A portly, suntan oil-slicked man with a hairstyle that might have been cool in the '70s walks down a beach, his tiny bathing suit leaving nothing to the imagination. But whatever the world thinks of him, he kicks up the sand with serious swagger, an icy glass of Southern Comfort in hand. In the background, a soulful track from classic folk/jazz singer Odetta accentuates his inner cool: "Can't you see/I gotta be me/Ain't nobody/Just like this/I gotta be me/Baby hit or miss."
Created out of Wieden + Kennedy, New York and directed by Biscuit's Tim Godsall, the spot set the stage for what's become one of hard alcohol's most distinctive brand personalities.Since its launch, the campaign's commercials continue to stand out for their quirky characters and unique musical choices.
The ads all feature a confident male character marching to the beat of his own drum and have no dialogue, which makes music that much more important. "The campaign is all about attitude," explained W+K Executive Creative Director Scott Vitrone.
The agency tapped music supervisor Andrew Charles Kahn of Good Ear Music Supervision to find the campaign's music, giving him a simple, but challenging brief: "the weirder the better" -- a departure from the anthemic songs Mr. Kahn often receives requests for.
The first song Mr. Kahn offered was Odetta's "Hit or Miss," pulled from his personal listening collection. Mr. Vitrone and fellow ECD Ian Reichenthal wondered if it might be too on the nose, lyrically. Typically songs support, enhance or add a bit of color to an ad. They aren't meant to spell it out. But after working with other tracks, none seemed to fit as well as Odetta. They had "focused on the vibe of the music," explained Mr. Reichenthal, so the more they played "Hit or Miss, the more it seemed to fit. "It's so perky it makes it ok. Had it been more contemporary it might have been cheesy," Mr. Kahn said.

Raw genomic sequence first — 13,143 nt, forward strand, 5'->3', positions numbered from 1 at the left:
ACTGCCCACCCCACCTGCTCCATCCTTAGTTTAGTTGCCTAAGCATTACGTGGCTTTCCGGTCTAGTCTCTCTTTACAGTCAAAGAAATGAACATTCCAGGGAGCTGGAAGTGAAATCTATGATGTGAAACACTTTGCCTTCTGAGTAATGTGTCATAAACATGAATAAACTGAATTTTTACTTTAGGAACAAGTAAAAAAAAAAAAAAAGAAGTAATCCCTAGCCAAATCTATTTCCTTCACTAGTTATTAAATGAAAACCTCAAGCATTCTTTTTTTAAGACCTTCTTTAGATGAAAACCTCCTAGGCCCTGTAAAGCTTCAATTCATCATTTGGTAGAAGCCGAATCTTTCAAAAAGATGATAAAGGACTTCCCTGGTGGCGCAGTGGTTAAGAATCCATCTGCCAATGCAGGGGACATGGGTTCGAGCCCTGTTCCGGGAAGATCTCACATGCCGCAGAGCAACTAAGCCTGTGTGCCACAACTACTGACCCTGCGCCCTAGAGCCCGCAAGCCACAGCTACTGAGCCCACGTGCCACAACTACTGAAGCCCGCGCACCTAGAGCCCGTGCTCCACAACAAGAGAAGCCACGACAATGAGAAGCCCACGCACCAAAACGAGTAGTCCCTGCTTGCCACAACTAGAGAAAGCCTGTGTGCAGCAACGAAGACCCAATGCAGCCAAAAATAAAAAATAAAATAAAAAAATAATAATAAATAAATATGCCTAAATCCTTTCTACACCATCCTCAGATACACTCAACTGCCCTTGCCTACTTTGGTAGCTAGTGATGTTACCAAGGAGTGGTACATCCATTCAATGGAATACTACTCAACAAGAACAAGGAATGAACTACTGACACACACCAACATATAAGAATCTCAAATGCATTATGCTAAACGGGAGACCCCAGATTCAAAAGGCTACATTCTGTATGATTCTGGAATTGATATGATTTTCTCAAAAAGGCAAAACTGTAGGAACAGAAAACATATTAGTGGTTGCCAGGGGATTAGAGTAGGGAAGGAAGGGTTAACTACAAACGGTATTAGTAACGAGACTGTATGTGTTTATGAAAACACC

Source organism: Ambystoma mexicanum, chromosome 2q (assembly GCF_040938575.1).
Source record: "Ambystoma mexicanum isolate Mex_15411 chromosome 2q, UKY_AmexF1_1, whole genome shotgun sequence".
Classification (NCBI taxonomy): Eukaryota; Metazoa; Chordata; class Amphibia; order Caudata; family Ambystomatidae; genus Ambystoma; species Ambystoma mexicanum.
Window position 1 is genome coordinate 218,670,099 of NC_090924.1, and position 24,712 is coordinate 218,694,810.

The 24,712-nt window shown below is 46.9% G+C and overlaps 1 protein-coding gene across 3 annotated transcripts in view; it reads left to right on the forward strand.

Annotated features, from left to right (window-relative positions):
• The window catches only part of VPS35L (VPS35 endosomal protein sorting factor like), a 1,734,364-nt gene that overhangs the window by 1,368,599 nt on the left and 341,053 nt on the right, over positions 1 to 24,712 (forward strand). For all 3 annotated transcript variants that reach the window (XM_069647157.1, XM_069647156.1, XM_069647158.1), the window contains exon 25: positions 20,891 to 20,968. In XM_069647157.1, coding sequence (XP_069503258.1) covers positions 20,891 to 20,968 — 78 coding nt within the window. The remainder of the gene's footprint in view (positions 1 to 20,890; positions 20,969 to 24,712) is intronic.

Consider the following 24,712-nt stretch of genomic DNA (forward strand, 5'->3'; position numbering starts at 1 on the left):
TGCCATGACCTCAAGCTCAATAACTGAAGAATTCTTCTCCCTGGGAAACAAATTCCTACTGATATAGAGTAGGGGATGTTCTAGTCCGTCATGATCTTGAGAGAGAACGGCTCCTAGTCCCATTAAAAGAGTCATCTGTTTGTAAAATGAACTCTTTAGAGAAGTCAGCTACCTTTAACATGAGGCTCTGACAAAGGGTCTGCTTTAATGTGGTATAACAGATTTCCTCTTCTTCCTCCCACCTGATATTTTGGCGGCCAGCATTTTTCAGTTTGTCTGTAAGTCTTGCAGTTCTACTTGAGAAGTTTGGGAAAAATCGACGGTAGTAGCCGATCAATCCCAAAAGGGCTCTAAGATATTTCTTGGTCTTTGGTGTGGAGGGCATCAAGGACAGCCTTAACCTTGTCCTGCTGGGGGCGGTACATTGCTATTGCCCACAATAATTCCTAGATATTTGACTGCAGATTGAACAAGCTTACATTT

The positive reception to the first ad allowed the team to push boundaries with the follow-ups. The sophomore spot, "Shampoo," stars a long-haired and very mustachioed man relishing the best part about going to the beauty salon -- getting his hair washed. Once again, "all genres and eras were on the table" said Mr. Kahn. After putting 45 different tracks to the edit, Lou Johnson's "The Beat," a feel-good, funky tune that had been dismissed in an earlier round, re-emerged as the winner.
Wieden + Kennedy Creative Director Jimm Lasser explained that "with all of these, you want to find the music that unlocks something in the film." Such was the case in "Karate," an improvised follow-up to "Shampoo" starring the same hirsute hero, which featured Les Paul and Mary Ford's sweet, lovelorn duet "I'm a Fool to Care."
"It was a gut thing," said Mr. Lasser. "This music that is really human and tender, made me feel something. I got chills." They tried a variety of songs, from hostile to mellow, but Mr. Lasser explained that that the viewer, who has already grown comfortable seeing this macho male dressed in a yellow smock and foil folded in his hair for highlights, is also comfortable enough to hear this love song and experience an aggressive moment as a loving ritual instead.
SoCo's most recent spot was "Dance," starring a man hosting a solo dance party. Brazilian singer Marcos Valle's "Estrelar" seemed the best choice because it was "somewhat exotic and has the feeling of disco culture," said Mr. Lasser. "Finding the music track for these spots is a lot like casting the character," said W+K head of Content Production Lora Schulson. "When you find the right one, you just know it."